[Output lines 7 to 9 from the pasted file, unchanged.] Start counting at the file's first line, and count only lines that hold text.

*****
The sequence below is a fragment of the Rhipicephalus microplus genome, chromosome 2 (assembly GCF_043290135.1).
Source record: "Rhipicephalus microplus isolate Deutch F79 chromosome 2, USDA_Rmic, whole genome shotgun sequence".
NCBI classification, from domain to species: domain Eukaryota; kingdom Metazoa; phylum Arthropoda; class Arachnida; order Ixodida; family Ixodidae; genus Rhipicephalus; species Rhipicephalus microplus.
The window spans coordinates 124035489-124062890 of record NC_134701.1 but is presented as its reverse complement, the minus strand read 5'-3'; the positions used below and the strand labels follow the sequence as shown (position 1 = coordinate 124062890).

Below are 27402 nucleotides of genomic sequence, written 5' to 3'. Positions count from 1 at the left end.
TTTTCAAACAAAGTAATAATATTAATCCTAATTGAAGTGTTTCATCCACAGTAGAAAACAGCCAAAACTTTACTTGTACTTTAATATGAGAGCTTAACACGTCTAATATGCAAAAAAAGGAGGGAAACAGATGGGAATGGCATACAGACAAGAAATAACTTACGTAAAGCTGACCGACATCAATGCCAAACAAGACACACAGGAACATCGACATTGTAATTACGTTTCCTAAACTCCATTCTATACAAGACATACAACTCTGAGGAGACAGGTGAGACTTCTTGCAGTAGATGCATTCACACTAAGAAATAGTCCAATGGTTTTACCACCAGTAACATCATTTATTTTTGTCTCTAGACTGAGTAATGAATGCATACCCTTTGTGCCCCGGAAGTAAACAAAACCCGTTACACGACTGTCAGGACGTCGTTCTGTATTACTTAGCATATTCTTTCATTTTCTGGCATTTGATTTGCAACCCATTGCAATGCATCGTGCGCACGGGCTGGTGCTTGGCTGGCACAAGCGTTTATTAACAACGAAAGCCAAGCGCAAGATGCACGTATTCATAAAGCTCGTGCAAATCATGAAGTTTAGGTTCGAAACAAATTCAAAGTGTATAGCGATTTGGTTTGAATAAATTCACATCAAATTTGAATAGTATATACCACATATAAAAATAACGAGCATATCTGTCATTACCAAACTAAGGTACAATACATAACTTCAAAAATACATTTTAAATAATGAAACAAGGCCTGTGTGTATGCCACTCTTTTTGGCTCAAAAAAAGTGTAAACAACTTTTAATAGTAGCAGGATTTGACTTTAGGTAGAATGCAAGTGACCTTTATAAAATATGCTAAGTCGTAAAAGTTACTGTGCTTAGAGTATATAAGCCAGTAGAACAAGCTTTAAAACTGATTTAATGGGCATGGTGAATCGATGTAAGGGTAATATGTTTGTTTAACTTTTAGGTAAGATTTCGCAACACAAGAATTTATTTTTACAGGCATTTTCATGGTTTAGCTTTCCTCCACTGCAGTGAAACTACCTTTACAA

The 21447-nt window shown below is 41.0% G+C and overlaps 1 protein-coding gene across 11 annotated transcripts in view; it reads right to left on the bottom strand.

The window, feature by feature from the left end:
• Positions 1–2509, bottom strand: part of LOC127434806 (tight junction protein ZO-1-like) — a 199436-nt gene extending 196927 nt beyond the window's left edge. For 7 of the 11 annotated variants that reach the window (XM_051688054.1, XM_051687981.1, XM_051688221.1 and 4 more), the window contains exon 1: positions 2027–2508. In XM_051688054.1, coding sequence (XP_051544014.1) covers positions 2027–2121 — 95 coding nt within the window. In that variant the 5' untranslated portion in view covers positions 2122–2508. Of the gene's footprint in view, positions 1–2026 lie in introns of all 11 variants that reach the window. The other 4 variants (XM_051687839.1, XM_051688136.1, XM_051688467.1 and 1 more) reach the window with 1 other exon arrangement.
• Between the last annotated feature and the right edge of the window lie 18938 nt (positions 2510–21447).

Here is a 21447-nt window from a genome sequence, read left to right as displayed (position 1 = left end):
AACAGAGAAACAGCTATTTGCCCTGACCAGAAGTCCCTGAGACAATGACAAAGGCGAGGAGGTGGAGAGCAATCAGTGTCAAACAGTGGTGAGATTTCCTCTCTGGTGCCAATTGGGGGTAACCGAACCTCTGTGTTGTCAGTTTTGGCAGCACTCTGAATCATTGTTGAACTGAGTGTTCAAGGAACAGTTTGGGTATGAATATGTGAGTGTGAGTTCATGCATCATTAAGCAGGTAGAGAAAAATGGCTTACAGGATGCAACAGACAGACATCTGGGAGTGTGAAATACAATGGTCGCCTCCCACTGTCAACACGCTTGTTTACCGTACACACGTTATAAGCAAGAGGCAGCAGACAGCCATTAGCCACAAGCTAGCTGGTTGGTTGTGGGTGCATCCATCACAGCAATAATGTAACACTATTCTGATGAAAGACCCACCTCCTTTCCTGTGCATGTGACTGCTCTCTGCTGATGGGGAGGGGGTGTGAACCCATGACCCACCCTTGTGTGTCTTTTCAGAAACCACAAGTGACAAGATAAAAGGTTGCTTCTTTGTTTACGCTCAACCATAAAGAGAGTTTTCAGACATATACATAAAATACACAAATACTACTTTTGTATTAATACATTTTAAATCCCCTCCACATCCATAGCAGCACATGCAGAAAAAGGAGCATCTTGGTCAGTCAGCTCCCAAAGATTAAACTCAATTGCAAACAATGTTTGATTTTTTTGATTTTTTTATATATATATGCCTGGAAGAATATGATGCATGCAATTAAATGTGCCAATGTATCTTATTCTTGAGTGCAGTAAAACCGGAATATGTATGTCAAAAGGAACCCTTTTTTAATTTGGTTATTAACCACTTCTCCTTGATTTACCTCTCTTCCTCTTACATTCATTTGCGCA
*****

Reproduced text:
The 21447-nt window shown below is 41.0% G+C and overlaps 1 protein-coding gene across 11 annotated transcripts in view; it reads right to left on the bottom strand.

The window, feature by feature from the left end:
• Positions 1–2509, bottom strand: part of LOC127434806 (tight junction protein ZO-1-like) — a 199436-nt gene extending 196927 nt beyond the window's left edge. For 7 of the 11 annotated variants that reach the window (XM_051688054.1, XM_051687981.1, XM_051688221.1 and 4 more), the window contains exon 1: positions 2027–2508. In XM_051688054.1, coding sequence (XP_051544014.1) covers positions 2027–2121 — 95 coding nt within the window. In that variant the 5' untranslated portion in view covers positions 2122–2508. Of the gene's footprint in view, positions 1–2026 lie in introns of all 11 variants that reach the window. The other 4 variants (XM_051687839.1, XM_051688136.1, XM_051688467.1 and 1 more) reach the window with 1 other exon arrangement.